(V.) Whatever perverting effect Tertullian’s secession to the sect of Montanus may have had on his judgment in his latest writings, it did not vitiate the work against Marcion. With a few trivial exceptions, this treatise may be read by the strictest Catholic without any feeling of annoyance. His lapse to Montanism is set down conjecturally as having taken place a.d. 199. Jerome, we have seen, attributed the event to his quarrel with the Roman clergy, but this is at least doubtful; nor must it be forgotten that Tertullian’s mind seems to have been peculiarly suited by nature to adopt the mystical notions and ascetic principles of Montanus. It is satisfactory to find that, on the whole, “the authority of Tertullian,” as the learned Dr. Burton says, “upon great points of doctrine is considered to be little, if at all, affected by his becoming a Montanist.” (Lectures on Eccl. Hist. vol. ii. p. 234.) Besides the different works which are expressly mentioned in the notes of this volume, recourse has been had by the translator to Dupin’s Hist. Eccl. Writers (trans.), vol. i. pp. 69–86; Tillemont’s Mèmoires Hist. Eccl. iii. 85–103; Dr. Smith’s Greek and Roman Biography, articles “Marcion” and “Tertullian;” Schaff’s article, in Herzog’s Cyclopædia, on “Tertullian;” Munter’s Primordia Eccl. Africanæ, pp. 118–150; Robertson’s Church Hist. vol. i. pp. 70–77; Dr. P. Schaff’s Hist. of Christian Church (New York, 1859, pp. 511–519), and Archdeacon Evans’ Biography of the Early Church, vol. i. (Lives of “Marcion,” pp. 93–122, and “Tertullian,” pp. 325–363). This last work, though of a popular cast, shows a good deal of research and learning, expressed in the pleasant style of the once popular author of The Rectory of Vale Head. The translator has mentioned these works, because they are all quite accessible to the general reader, and will give him adequate information concerning the subject treated in the present volume.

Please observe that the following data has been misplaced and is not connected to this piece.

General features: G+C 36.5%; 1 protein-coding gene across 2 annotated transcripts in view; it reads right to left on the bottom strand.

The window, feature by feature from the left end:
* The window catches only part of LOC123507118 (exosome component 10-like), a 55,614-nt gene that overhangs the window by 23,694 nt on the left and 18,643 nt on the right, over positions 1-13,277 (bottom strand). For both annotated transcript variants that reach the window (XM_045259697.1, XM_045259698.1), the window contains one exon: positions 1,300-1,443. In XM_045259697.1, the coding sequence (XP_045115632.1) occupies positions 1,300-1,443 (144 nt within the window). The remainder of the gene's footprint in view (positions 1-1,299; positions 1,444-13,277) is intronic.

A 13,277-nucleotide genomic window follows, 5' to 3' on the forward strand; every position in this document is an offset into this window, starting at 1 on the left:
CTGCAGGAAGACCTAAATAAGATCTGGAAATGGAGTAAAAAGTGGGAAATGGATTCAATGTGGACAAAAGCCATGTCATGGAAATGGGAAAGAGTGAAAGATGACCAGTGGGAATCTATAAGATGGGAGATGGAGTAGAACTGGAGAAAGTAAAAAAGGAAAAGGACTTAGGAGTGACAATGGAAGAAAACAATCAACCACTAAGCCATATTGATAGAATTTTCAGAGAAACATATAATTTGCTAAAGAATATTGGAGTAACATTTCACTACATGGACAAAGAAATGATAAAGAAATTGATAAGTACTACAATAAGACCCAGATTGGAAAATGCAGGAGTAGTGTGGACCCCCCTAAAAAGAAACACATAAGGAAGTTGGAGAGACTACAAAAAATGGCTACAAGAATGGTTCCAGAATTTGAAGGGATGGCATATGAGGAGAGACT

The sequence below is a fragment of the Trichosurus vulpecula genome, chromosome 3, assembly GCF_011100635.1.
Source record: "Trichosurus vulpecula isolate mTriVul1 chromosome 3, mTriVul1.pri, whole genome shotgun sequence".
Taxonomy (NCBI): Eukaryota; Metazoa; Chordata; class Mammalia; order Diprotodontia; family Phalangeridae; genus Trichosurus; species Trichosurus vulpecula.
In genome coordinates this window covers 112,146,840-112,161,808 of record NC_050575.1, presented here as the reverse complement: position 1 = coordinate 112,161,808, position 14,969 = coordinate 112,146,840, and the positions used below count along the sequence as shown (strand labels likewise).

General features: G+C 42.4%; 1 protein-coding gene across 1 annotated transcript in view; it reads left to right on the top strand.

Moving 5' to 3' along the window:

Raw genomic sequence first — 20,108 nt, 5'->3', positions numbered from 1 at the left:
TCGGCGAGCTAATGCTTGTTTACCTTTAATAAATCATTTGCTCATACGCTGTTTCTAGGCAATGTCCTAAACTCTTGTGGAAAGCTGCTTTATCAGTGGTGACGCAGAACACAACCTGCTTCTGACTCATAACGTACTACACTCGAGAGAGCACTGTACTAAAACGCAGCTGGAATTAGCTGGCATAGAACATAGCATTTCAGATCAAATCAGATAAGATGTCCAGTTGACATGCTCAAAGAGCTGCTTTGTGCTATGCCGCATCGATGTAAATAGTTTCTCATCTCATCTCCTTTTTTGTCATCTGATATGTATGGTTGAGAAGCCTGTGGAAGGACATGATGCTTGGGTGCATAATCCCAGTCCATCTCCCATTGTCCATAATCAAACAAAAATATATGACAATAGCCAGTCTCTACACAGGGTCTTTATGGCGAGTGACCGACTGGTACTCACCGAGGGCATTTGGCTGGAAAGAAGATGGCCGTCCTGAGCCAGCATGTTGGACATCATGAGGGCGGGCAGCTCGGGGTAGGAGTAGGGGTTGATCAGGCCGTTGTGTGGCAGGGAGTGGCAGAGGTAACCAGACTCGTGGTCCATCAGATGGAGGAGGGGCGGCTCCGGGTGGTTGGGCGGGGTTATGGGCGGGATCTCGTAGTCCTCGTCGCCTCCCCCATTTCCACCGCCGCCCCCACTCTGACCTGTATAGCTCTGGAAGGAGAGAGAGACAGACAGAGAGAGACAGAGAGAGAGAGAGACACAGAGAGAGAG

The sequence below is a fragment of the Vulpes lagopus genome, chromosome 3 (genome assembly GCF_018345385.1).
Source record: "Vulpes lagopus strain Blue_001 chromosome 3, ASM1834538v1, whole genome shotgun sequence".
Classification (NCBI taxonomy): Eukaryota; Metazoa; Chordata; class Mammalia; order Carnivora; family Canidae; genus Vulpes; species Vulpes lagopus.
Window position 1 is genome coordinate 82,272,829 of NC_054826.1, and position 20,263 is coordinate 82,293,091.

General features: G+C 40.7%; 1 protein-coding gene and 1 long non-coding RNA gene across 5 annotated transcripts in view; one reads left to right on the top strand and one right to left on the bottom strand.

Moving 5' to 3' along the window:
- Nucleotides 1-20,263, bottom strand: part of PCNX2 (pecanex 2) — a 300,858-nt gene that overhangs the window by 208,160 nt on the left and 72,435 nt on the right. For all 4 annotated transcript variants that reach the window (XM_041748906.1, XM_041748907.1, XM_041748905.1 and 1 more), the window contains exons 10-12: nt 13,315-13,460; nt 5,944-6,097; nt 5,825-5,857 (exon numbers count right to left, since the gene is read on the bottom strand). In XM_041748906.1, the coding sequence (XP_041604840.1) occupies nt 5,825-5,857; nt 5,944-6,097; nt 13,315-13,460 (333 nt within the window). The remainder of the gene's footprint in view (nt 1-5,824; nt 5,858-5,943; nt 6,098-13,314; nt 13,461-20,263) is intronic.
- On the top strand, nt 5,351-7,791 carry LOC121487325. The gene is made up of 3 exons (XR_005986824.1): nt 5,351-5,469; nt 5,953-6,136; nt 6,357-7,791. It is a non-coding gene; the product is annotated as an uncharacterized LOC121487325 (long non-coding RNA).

To this introduction of Dr. Holmes must be added that of Mr. Thelwall, the translator of the Third volume in the Edinburgh Series, as follows:
To arrange chronologically the works (especially if numerous) of an author whose own date is known with tolerable precision, is not always or necessarily easy: witness the controversies as to the succession of St. Paul’s epistles. To do this in the case of an author whose own date is itself a matter of controversy may therefore be reasonably expected to be still less so; and such is the predicament of him who attempts to perform this task for Tertullian. I propose to give a specimen or two of the difficulties with which the task is beset; and then to lay before the reader briefly a summary of the results at which eminent scholars, who have devoted much time and thought to the subject, have arrived. Such a course, I think, will at once afford him means of judging of the absolute impossibility of arriving at definite certainty in the matter; and induce him to excuse me if I prefer furnishing him with materials from which to deduce his own conclusions, rather than venturing on an ex cathedra decision on so doubtful a subject.